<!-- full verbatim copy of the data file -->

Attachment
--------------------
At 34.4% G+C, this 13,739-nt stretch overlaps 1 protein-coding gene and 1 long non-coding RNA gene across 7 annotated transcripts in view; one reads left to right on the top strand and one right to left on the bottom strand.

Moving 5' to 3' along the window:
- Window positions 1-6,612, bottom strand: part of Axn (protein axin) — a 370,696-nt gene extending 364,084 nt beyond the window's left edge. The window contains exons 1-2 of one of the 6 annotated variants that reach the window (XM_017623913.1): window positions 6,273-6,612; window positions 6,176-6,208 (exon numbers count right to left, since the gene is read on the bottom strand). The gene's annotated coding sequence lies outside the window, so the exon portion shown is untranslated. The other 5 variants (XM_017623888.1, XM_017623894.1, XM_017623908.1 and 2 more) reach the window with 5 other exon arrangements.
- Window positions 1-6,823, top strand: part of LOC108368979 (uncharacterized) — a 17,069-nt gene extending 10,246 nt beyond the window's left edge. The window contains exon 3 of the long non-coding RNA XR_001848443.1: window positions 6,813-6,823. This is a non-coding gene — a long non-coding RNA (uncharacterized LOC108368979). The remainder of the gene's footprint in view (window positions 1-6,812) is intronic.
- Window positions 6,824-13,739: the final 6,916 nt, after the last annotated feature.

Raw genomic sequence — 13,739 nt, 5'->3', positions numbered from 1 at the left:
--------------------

At 34.4% G+C, this 13,739-nt stretch overlaps 1 protein-coding gene and 1 long non-coding RNA gene across 7 annotated transcripts in view; one reads left to right on the top strand and one right to left on the bottom strand.

Moving 5' to 3' along the window:
- Window positions 1-6,612, bottom strand: part of Axn (protein axin) — a 370,696-nt gene extending 364,084 nt beyond the window's left edge. The window contains exons 1-2 of one of the 6 annotated variants that reach the window (XM_017623913.1): window positions 6,273-6,612; window positions 6,176-6,208 (exon numbers count right to left, since the gene is read on the bottom strand). The gene's annotated coding sequence lies outside the window, so the exon portion shown is untranslated. The other 5 variants (XM_017623888.1, XM_017623894.1, XM_017623908.1 and 2 more) reach the window with 5 other exon arrangements.
- Window positions 1-6,823, top strand: part of LOC108368979 (uncharacterized) — a 17,069-nt gene extending 10,246 nt beyond the window's left edge. The window contains exon 3 of the long non-coding RNA XR_001848443.1: window positions 6,813-6,823. This is a non-coding gene — a long non-coding RNA (uncharacterized LOC108368979). The remainder of the gene's footprint in view (window positions 1-6,812) is intronic.
- Window positions 6,824-13,739: the final 6,916 nt, after the last annotated feature.

Raw genomic sequence — 13,739 nt, 5'->3', positions numbered from 1 at the left: